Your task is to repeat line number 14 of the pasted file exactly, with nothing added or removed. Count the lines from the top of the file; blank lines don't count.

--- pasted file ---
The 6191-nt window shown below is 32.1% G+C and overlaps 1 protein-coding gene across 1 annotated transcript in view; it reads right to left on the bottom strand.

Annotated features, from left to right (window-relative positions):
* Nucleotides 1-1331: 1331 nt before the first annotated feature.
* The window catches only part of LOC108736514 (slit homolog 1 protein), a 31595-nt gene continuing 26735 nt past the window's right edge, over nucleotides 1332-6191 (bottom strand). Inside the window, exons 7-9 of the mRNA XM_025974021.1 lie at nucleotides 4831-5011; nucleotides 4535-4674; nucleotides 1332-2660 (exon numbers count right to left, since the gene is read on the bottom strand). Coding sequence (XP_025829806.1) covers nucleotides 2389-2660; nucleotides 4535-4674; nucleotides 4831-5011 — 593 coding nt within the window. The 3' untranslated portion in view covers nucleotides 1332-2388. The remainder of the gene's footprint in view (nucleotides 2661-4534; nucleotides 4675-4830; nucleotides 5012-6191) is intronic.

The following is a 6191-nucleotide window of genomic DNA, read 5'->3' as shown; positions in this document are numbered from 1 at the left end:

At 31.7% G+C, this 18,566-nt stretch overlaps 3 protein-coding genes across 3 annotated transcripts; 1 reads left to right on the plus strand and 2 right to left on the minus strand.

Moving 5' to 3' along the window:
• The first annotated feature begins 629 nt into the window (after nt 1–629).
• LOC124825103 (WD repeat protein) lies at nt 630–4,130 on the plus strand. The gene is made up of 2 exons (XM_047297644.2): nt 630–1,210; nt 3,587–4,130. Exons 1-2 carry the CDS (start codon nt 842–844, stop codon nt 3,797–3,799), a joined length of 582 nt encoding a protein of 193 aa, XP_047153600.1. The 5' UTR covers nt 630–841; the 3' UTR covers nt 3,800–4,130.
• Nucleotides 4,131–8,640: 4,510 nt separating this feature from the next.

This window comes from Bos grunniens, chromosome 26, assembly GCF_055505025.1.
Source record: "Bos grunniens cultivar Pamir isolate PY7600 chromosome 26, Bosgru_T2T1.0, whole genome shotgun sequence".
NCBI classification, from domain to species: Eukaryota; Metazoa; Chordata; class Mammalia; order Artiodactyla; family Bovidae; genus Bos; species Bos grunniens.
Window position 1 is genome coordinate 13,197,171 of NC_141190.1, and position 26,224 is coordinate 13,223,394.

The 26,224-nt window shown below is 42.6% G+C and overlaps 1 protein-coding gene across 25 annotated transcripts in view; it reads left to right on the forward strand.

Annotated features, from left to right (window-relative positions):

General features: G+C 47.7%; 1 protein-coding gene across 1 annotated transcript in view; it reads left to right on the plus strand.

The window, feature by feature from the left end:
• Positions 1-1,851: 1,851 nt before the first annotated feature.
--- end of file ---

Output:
Window position 1 is genome coordinate 13,197,171 of NC_141190.1, and position 26,224 is coordinate 13,223,394.